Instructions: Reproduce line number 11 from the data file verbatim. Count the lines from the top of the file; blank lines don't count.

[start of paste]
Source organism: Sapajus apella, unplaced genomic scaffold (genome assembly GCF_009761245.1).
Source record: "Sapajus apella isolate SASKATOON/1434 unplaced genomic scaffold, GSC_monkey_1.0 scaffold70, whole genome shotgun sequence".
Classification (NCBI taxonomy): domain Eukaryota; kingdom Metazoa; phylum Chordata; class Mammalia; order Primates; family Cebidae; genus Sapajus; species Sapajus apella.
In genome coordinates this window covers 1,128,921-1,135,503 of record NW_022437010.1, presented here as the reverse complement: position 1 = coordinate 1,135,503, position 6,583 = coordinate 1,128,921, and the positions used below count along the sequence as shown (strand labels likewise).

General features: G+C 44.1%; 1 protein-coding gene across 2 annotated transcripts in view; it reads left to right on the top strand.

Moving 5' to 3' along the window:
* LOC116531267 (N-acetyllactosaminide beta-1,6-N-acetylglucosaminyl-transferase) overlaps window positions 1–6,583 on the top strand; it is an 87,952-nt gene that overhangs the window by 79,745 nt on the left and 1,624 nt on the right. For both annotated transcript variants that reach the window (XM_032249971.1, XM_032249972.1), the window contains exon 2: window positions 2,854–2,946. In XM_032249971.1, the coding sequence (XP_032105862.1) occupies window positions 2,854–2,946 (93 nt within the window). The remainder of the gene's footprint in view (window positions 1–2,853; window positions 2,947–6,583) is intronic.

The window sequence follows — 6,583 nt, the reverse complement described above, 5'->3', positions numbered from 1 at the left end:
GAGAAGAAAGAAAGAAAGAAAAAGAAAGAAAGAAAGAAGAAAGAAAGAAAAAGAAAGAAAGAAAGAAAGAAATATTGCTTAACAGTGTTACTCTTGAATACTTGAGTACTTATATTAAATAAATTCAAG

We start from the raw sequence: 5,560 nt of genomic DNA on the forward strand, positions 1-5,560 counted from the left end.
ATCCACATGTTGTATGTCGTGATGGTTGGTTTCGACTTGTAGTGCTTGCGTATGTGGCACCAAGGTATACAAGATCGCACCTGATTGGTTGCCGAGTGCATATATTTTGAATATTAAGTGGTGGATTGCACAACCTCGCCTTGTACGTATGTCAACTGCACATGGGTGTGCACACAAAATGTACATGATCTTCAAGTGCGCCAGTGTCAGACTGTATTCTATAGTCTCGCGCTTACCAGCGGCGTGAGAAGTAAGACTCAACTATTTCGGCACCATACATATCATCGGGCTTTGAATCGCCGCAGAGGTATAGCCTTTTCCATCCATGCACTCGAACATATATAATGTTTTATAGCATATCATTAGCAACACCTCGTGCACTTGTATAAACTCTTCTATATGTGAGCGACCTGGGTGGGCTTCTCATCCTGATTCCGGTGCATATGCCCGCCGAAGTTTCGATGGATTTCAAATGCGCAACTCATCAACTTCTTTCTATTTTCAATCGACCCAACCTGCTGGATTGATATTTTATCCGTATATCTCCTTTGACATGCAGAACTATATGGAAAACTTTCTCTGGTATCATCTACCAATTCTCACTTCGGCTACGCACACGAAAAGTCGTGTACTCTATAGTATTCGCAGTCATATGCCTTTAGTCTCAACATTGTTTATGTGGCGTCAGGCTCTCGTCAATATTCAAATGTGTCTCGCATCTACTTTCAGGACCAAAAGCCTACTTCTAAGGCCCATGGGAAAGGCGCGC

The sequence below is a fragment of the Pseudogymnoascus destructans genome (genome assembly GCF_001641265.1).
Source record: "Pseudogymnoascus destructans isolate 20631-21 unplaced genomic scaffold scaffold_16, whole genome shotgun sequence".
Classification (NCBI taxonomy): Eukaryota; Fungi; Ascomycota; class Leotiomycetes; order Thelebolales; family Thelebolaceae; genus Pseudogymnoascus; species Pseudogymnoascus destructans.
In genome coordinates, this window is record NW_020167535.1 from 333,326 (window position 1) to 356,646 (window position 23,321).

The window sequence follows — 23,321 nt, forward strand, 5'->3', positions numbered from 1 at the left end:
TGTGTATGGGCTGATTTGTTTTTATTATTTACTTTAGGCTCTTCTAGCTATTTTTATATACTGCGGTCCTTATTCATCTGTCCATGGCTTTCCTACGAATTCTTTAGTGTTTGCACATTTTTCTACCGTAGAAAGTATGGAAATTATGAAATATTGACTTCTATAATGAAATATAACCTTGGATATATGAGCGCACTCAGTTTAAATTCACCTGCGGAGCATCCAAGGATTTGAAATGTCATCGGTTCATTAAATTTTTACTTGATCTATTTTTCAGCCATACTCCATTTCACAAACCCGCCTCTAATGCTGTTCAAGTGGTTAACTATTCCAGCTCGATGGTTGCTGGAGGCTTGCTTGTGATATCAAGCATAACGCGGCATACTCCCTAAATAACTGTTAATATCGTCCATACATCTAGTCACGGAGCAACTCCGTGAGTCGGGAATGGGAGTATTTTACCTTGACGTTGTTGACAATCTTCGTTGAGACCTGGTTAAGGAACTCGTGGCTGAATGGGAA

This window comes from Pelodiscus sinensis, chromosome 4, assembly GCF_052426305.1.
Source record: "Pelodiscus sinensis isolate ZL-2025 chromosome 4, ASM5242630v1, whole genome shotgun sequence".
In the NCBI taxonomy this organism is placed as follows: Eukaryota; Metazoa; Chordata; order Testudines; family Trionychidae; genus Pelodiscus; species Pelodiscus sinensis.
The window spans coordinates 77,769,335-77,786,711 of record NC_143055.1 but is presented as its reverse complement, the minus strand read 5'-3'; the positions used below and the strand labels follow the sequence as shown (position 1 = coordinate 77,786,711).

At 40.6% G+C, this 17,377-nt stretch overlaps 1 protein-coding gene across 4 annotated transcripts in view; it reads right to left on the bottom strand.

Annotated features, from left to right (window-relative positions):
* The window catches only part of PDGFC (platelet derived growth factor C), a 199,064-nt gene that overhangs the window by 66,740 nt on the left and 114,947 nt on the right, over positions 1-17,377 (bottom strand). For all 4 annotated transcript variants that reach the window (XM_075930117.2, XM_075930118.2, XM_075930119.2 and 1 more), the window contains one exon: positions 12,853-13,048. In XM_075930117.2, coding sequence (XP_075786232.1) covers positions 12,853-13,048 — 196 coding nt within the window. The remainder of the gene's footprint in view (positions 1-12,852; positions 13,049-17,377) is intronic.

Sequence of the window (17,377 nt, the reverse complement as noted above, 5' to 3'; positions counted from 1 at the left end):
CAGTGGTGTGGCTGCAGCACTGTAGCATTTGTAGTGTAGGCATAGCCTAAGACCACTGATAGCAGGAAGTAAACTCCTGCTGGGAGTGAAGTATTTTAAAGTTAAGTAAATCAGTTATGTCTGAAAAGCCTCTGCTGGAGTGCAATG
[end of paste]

ATCCACATGTTGTATGTCGTGATGGTTGGTTTCGACTTGTAGTGCTTGCGTATGTGGCACCAAGGTATACAAGATCGCACCTGATTGGTTGCCGAGTGCATATATTTTGAATATTAAGTGGTGGATTGCACAACCTCGCCTTGTACGTATGTCAACTGCACATGGGTGTGCACACAAAATGTACATGATCTTCAAGTGCGCCAGTGTCAGACTGTATTCTATAGTCTCGCGCTTACCAGCGGCGTGAGAAGTAAGACTCAACTATTTCGGCACCATACATATCATCGGGCTTTGAATCGCCGCAGAGGTATAGCCTTTTCCATCCATGCACTCGAACATATATAATGTTTTATAGCATATCATTAGCAACACCTCGTGCACTTGTATAAACTCTTCTATATGTGAGCGACCTGGGTGGGCTTCTCATCCTGATTCCGGTGCATATGCCCGCCGAAGTTTCGATGGATTTCAAATGCGCAACTCATCAACTTCTTTCTATTTTCAATCGACCCAACCTGCTGGATTGATATTTTATCCGTATATCTCCTTTGACATGCAGAACTATATGGAAAACTTTCTCTGGTATCATCTACCAATTCTCACTTCGGCTACGCACACGAAAAGTCGTGTACTCTATAGTATTCGCAGTCATATGCCTTTAGTCTCAACATTGTTTATGTGGCGTCAGGCTCTCGTCAATATTCAAATGTGTCTCGCATCTACTTTCAGGACCAAAAGCCTACTTCTAAGGCCCATGGGAAAGGCGCGC